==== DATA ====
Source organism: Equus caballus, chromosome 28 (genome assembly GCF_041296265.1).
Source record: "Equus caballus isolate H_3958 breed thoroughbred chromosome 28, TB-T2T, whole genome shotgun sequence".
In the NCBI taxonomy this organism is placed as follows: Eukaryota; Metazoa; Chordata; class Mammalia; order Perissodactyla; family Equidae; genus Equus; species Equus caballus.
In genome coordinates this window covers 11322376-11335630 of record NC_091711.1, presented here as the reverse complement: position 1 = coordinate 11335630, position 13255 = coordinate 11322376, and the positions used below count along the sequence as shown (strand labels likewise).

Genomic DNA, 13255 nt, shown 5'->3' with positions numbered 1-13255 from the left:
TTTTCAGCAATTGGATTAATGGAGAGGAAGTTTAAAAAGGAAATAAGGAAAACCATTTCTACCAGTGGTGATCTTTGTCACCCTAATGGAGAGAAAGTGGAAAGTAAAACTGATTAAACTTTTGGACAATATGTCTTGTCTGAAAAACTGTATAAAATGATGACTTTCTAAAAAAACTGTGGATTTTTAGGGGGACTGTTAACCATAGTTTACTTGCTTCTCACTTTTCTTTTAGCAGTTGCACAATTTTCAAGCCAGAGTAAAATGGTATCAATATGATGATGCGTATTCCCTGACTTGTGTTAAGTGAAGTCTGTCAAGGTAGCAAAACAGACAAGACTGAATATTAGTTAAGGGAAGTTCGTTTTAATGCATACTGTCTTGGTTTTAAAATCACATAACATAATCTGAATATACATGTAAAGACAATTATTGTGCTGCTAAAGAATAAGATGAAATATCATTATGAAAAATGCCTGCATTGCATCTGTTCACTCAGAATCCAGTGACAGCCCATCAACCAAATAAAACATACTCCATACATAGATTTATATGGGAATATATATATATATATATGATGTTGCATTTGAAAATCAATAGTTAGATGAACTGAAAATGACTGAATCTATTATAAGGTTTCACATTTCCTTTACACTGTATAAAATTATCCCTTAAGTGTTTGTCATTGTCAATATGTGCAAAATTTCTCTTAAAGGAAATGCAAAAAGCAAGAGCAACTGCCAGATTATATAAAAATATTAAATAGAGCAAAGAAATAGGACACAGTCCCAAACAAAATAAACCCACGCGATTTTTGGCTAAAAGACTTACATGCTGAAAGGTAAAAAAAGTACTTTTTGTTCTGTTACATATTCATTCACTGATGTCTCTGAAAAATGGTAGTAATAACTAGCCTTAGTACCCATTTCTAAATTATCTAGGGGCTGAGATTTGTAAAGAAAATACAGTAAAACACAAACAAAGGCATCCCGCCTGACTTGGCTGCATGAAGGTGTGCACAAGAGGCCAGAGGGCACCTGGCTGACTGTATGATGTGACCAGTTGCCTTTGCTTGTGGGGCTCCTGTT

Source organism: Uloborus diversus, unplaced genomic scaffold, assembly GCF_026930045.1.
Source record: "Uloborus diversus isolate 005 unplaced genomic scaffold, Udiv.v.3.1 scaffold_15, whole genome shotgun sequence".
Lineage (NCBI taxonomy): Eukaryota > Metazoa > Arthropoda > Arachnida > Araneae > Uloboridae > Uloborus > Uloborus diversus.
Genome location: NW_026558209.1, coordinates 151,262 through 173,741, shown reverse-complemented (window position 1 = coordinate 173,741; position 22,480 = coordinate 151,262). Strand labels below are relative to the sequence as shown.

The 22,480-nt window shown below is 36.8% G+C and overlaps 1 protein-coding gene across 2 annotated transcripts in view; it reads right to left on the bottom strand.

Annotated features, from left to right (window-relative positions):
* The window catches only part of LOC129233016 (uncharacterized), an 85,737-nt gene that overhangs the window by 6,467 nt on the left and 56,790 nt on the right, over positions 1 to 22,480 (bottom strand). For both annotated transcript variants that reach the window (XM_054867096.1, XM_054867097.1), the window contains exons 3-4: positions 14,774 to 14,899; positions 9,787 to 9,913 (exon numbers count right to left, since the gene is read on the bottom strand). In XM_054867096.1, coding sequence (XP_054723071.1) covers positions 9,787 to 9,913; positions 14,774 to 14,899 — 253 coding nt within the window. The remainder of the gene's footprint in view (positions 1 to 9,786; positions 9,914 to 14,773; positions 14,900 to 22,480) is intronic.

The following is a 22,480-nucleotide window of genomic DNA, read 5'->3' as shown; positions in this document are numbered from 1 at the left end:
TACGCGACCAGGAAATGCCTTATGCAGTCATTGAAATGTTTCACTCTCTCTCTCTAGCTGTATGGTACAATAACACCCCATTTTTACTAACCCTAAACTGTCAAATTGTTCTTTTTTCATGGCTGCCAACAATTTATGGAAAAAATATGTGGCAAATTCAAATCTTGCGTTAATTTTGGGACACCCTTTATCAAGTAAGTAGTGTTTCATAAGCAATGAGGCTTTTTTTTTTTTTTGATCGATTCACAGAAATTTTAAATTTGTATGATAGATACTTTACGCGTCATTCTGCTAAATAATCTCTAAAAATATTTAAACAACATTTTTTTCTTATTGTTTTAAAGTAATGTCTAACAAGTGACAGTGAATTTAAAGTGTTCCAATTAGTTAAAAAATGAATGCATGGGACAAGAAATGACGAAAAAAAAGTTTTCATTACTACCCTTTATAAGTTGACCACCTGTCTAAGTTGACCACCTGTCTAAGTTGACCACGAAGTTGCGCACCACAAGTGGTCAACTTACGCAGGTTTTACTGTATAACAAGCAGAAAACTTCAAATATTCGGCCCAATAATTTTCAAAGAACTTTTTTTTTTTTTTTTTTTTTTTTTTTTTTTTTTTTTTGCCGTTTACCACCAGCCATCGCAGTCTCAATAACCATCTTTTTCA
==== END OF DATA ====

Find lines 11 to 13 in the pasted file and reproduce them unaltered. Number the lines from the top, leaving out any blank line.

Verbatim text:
The 22,480-nt window shown below is 36.8% G+C and overlaps 1 protein-coding gene across 2 annotated transcripts in view; it reads right to left on the bottom strand.

Annotated features, from left to right (window-relative positions):
* The window catches only part of LOC129233016 (uncharacterized), an 85,737-nt gene that overhangs the window by 6,467 nt on the left and 56,790 nt on the right, over positions 1 to 22,480 (bottom strand). For both annotated transcript variants that reach the window (XM_054867096.1, XM_054867097.1), the window contains exons 3-4: positions 14,774 to 14,899; positions 9,787 to 9,913 (exon numbers count right to left, since the gene is read on the bottom strand). In XM_054867096.1, coding sequence (XP_054723071.1) covers positions 9,787 to 9,913; positions 14,774 to 14,899 — 253 coding nt within the window. The remainder of the gene's footprint in view (positions 1 to 9,786; positions 9,914 to 14,773; positions 14,900 to 22,480) is intronic.